Travel Photography How-to Week. Day 1: Be On the Lookout

When we travel, we always need to have the “radar” up – looking, rather than just seeing. It’s kinda like the difference between haring music and listening to music. Big difference.

While walking around the streets of Trinidad, I noticed this wonderful wall, which made a nice photo itself. Shortly after photographing the wall, I moved on. Then, about two minutes later, I noticed a horse-drawn cart coming down the street at a moderate speed. Because my radar was up, I saw a potential picture in my mind’s eye. The picture was the cart in front of the wonderful wall. I ran back to the wall at top speed and snapped the picture you see here – with my Canon G10 point-and-shoot camera, by the way.

The top images are Topaz Adjust images (click here for info). The bottom images are the straight shots.

So, keep up your “radar” at all times.

I hope you enjoy this week’s photos and the tips. If you want some hands-on experience, hope you can join one of my workshops.

If you are interested in joining one of my Cuba Workshops (after it opens and Americans can go legally (you need a license from the U.S Treasury Department now), keep checking my Events page.

Explore the light,
Rick
P.S. I know posting these four images together makes this post look very busy. Sorry, it was the easiest way to get my tips across. For a larger view, just click on the image.

Why I Think We Like Sunrises

Thanks to all for posting (on my twitter site) their reasons as to why humans like sunrises.

Here is my guess:

Most action in the animal kingdom, above and under water, takes place at sunrise and sunset. Animals seek out prey and seek out protecting from predators during those times. In Africa for example, most of the action is over by 8 AM; it does not start until around sunset. It's the same on the coral reef. This has been true for millions of years. Perhaps the reason we like sunrises and sunsets is because millions of years ago, it was at those times when we were most alert to danger and exhilarated by a potential meal – and perhaps somewhere buried in our minds are those feelings.

• • •

And here is what Dr. Richard Zakia, author of Perception of Imaging, says about sunrises:

I think you hit the nail on the head with your insight. We are part of the animal world. I think if we did not live in our civilized world we might be more attentive to sunrise and sunset, like our farmers are. I wonder if animals were 'civilized', like those that live in a zoo or aquarium, respond the same way to sunset and sunrise as those in the wild.

I recall an experiment that was done some years back where a woman was put in a
dark space for a couple of days to determine whether she could tell sunrise from sunset,
sleep time from wake time, or something like that. The result was astonishing. She could.

Happiness,
Dick

Travel Photography How-to Week. Prelude: Always Carry a Camera

I could not wait to start my Travel Photography How-to Week, so I am starting one day early with this prelude.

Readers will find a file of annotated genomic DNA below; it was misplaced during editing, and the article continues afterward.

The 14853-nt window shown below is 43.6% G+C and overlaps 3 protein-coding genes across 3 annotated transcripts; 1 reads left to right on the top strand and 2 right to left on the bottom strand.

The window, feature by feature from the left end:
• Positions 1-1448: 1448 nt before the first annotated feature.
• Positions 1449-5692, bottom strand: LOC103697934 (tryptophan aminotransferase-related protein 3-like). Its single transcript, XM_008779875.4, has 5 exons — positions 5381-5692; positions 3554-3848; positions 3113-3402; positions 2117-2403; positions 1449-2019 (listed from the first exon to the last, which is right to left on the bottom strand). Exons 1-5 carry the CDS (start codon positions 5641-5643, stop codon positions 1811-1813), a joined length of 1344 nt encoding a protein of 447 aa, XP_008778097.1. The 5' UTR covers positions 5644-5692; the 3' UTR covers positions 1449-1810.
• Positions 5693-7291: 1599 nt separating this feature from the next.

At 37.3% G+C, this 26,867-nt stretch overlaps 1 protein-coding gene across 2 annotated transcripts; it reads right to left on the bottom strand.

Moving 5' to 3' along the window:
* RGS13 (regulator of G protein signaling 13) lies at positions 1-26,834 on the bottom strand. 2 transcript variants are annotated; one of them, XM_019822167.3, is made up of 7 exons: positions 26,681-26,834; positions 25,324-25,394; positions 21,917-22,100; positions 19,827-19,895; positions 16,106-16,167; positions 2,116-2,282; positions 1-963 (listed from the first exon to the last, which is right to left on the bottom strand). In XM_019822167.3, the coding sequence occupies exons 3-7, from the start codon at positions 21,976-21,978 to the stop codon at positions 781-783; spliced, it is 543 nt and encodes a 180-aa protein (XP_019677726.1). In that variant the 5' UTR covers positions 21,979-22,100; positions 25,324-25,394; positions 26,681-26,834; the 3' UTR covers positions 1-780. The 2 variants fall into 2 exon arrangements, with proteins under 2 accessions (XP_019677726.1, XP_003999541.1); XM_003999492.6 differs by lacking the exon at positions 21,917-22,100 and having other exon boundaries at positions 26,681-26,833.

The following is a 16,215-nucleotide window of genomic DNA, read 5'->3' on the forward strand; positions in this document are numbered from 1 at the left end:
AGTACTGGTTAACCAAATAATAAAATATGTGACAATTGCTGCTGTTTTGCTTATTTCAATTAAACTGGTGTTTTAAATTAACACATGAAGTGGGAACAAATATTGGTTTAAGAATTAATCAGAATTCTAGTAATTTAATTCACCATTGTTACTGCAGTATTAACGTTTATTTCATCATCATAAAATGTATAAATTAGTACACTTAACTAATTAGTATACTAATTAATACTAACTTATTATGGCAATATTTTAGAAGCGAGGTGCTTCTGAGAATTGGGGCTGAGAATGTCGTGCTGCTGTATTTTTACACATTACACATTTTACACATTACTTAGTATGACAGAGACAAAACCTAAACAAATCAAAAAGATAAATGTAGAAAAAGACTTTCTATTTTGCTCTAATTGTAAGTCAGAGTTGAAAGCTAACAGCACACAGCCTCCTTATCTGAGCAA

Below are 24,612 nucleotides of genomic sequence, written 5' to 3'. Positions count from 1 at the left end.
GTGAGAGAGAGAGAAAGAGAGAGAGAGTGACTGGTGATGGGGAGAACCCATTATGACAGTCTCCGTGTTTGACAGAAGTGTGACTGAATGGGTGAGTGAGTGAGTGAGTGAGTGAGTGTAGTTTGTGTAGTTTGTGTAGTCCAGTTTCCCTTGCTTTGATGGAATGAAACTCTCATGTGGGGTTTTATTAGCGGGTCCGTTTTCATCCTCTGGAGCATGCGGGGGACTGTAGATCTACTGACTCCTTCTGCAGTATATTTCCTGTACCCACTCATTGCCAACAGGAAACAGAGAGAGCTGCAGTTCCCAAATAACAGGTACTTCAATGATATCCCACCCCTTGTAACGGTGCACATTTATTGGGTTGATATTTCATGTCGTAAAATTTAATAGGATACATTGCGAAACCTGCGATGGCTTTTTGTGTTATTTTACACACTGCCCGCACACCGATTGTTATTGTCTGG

This week I’ll focus on taking people pictures. Next week: shooting in a city will be the topic. (If you have a topic you’d like me to cover, let me know!)

Some of the pictures I’ll use were taken on my 2001 trip to Cuba – one of my favorite destinations. You may have seen some of these pictures in my books. Others were taken on my more recent travels.

Why use so many Cuba photographs? Because I think/hope that Cuba will be open to American soon! And I think that as a photographer, you’ll love it there.

Today’s tip: Always carry a camera – no matter how tired you feel or how much you just want to kick back and relax. I know that sounds simple, but my guess is that not everyone reading this blog follows that advice.

I took this shot of little boy in a small pizza shop. He ducked in to get out of the rain. I love the innocence and the eye contact in the image. I photographed this woman smoking a cigar on my way to lunch.

Both photographs were unexpected keepers that I took in common locations.

When I want to relax and not walk around with my two Canon 5D Mark II cameras, I tote my Canon G10. It’s great for fun shots and even serious shots … as long as I don’t shoot above ISO 400 in low light situations (where digital noise starts to creep in).

I hope you enjoy this week’s photos and the tips. If you want some hands-on experience, hope you can join one of my workshops.

If you are interested in joining one of my Cuba Workshops (after it opens and Americans can go legally (you need a license from the U.S Treasury Department now), keep checking my Events page.

Explore the light,
Rick

Favorite Photo?

While teaching a workshop last week for the Light Photographic Workshops, I snapped off these three shots.

Only one is a keeper for me.

Which one do you like? And, more important, why?

I'd be interested in your opinion.

See the light,
Rick